People who claim primacy of conscience rarely see the problems this raises in the moral life. Furthermore, this view causes a range of problems for the practice of the faith and for the Catholic sense of belonging. Newman's view of conscience has a more transcendent importance: Conscience is the normal means by which most people know of the existence of God. ...

People from across the theological spectrum would agree with Newman that conscience is "a connecting principle between the creature and his Creator" ("Grammar of Assent," Chapter 5). But while some see conscience as God's invitation to embrace his law as free subjects, others see it as a radical call to personal freedom. For many people today, conscience suggests freedom to judge God's law by our own personal resources and the right to reject the notion or reformulate this law as we think best.

I imagine that to non-Christians this must seem rather odd: If moral and religious teachings bind only to the extent that one's individual mind and will enthuse about them, then pretty clearly the teachings do not bind at all. What "binds" is simply the autonomous self, with all the limitations that our selves are prey to. And to say "I am bound by me" is hardly to make a meaningful moral utterance. Rather, it is to reject the need for morality and creed and to claim that I should be allowed to live as I choose within the constraints imposed by family, friends and society.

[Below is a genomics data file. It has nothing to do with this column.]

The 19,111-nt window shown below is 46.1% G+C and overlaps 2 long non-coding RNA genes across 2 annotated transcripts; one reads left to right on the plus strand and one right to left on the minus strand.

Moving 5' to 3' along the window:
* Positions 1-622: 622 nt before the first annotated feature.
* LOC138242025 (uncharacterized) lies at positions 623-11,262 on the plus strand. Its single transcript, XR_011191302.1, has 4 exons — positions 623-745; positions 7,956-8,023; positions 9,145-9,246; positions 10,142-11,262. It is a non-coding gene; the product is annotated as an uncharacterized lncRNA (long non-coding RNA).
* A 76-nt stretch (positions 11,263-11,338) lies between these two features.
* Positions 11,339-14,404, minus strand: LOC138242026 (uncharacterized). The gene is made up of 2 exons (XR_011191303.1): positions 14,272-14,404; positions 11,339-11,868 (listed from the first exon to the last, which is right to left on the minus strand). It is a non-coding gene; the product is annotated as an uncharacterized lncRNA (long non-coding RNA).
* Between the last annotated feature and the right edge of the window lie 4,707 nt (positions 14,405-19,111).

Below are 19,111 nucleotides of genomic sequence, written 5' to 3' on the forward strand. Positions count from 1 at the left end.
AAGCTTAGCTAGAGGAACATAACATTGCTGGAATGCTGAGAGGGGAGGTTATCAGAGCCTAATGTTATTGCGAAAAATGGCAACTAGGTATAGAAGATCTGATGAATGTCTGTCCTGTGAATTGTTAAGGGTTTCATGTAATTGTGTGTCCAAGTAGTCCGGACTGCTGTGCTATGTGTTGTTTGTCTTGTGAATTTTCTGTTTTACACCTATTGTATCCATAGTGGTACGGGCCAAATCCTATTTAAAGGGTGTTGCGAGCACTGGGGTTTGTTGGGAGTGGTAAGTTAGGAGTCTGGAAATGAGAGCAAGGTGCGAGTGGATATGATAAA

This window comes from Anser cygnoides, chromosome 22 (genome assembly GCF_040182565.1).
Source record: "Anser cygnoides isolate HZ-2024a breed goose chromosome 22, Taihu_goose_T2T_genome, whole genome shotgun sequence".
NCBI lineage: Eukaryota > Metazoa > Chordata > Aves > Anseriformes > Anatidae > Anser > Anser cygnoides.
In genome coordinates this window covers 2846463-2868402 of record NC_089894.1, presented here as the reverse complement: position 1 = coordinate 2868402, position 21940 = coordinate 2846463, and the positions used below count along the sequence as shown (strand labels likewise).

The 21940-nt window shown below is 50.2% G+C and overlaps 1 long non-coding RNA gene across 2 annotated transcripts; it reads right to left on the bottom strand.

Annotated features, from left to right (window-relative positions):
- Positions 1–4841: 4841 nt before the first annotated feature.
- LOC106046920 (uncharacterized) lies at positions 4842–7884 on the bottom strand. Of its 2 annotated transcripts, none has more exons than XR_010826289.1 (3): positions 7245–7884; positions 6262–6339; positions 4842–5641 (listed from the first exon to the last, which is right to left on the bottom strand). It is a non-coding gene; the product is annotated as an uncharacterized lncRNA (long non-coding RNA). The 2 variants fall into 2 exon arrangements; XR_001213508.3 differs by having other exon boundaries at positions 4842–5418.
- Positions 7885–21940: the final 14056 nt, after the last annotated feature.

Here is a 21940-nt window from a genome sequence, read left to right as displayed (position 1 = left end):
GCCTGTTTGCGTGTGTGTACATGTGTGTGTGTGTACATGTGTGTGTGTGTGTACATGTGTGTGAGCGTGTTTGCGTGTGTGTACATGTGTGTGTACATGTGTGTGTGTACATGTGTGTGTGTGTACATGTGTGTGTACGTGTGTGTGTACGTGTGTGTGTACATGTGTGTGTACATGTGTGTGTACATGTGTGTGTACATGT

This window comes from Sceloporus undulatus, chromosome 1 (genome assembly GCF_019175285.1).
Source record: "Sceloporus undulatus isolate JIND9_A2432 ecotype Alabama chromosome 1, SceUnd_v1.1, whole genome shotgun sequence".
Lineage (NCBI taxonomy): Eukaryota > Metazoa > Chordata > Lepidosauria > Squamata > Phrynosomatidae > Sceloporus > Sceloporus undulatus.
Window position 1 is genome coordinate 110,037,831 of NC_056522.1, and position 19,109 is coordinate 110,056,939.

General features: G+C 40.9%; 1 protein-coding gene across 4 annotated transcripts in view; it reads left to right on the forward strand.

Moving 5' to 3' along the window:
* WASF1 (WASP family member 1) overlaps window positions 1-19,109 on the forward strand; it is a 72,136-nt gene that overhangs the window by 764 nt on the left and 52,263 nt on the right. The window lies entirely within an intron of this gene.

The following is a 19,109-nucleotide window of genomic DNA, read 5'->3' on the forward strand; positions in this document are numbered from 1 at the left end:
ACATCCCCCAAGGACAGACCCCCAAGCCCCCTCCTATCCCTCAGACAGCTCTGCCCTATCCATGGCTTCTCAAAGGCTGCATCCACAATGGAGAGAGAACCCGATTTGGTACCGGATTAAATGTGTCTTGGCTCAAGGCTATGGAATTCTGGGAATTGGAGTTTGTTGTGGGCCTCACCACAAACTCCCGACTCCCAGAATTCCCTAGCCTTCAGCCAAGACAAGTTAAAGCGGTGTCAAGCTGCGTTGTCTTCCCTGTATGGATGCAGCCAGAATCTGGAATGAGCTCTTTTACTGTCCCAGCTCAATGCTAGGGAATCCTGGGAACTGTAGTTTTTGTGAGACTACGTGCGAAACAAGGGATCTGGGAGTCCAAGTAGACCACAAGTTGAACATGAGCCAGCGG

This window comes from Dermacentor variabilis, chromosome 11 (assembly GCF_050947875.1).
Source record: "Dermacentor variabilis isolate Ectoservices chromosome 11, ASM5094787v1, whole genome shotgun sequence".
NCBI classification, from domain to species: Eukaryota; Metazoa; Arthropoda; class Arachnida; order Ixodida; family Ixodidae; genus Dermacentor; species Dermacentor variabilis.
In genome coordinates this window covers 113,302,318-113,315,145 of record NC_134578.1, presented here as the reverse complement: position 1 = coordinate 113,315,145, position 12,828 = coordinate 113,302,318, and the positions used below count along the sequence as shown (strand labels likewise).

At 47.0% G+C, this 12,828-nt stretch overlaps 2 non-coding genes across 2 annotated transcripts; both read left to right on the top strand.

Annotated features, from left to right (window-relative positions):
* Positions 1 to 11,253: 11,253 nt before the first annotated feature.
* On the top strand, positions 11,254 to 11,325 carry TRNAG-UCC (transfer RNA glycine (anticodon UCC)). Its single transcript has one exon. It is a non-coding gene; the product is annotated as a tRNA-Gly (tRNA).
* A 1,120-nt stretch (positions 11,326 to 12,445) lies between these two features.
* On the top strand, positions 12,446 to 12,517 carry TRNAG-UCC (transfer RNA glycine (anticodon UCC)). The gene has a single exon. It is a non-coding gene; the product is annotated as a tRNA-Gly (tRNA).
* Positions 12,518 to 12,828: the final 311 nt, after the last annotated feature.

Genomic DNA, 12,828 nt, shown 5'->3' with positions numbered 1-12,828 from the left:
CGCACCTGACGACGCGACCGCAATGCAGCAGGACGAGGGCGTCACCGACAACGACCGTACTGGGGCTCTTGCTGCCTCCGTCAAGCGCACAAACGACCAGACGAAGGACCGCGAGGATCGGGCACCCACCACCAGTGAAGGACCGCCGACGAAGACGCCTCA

Of course, this theory is often dressed up with the claim that conscience is a special faculty that speaks to us, rather like an oracle. The theory may also be elevated to the status of a doctrine -- the "primacy of conscience."

But annunciating grand titles does not change moral reality. Conscience is simply the mind thinking practically, thinking morally; the mind thinks well when we understand moral principles and apply them in clear and reasonable ways; the mind thinks badly when we ignore or reinvent moral principles, or apply them in ambiguous and unreasonable ways.

"Good conscience" simply means good grasp and good application of moral truths -- it is the truth that is primary, it is the truth that is grasped and applied by the practical mind, or, if you prefer, by the conscience. …